If you want to remove the tiles first check on disposal policy in your locality. Where I live, you put them out with the trash. Get a scraper, an N95 respirator and some Tyvek suits. Cover or remove anything that is not hard-surfaced in the area. (I'd include the joist and stud areas if these are open. Engineer a good fan in a window and close off the other living areas with doors or taped plastic sheeting to make the area negative pressure. (Take the proper actions if you have heating appliances that need draft in the area.) Keep the tiles wetted down while you are scraping them off. Clean up with a shop-vac with a HEPA filter or with wet compound or sponges/cloths/mops.

Pat yourself on the back, take a shower and have an adult beverage.

    Bookmark   January 24, 2011 at 8:29PM
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You won't be able to afford cigarettes after the asbestos abatement co is done.

    Bookmark   January 24, 2011 at 11:40PM
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We have asbestos tile in at least 2 rooms, possibly 3. They were covered with carpet. All flooring companies will do is put a hard layer over them, whether they are broken up or not, and then just put the new floor on that. Every company I spoke to assured me that this was fine, the tiles were harmless, and having them removed would be very expensive and not worth it.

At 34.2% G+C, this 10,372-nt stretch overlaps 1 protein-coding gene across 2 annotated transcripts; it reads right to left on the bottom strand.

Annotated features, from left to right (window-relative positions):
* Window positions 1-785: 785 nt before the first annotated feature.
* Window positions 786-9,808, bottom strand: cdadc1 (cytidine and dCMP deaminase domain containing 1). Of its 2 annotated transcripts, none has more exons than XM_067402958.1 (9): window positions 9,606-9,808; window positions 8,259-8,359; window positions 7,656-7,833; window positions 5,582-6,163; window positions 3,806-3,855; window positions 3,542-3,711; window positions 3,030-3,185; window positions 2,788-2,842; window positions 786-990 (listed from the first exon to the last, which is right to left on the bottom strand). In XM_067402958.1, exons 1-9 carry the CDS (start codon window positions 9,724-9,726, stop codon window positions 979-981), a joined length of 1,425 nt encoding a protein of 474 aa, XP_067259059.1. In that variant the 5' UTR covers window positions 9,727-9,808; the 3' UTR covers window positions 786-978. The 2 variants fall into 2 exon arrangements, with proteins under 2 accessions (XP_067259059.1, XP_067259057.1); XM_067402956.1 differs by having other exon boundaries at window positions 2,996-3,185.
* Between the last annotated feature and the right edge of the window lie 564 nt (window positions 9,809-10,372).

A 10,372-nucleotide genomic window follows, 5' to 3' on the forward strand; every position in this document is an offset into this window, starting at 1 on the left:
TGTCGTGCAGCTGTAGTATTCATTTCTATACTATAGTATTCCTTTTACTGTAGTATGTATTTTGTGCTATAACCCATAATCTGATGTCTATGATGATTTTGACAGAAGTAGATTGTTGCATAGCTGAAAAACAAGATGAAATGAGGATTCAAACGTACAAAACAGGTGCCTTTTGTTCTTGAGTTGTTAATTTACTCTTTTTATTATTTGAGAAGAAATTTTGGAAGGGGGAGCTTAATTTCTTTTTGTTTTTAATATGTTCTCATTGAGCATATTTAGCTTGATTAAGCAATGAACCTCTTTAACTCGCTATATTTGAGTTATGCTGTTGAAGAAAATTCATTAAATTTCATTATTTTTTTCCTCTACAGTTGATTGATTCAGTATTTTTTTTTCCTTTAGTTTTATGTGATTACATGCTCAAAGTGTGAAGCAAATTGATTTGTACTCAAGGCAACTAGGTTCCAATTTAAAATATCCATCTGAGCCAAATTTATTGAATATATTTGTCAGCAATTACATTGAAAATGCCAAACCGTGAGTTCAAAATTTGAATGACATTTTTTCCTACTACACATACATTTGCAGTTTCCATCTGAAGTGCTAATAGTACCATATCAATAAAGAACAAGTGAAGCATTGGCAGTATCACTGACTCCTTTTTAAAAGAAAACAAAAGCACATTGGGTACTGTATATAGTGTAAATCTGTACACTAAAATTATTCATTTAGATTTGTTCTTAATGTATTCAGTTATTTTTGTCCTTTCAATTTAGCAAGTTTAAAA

Bookmark   January 25, 2011 at 12:17PM
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I just removed a bunch of asbestos tiles in a basement room. Tiles are considered "inert" and long as you don't SAND them. Even if they break apart, they aren't considered "friable." I did wear a mask, and then wet mopped when I was finished...but it was not big deal. Rules vary state by state...but here in NC homeowners are allowed to remove them. They can even go to the landfill.

Asbestos abatement people are going to be EXPENSIVE. Find out what your local rules are. If you are allowed to, I'd remove 'em myself.

    Bookmark   February 2, 2011 at 8:31AM
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The EPA definition of 'friable' is that the material can be crushed with your bare hands.

Even broken pieces of vinyl or asphalt asbestos tile are not that soft.

Bury it under a layer of plywood.

    Bookmark   February 2, 2011 at 4:28PM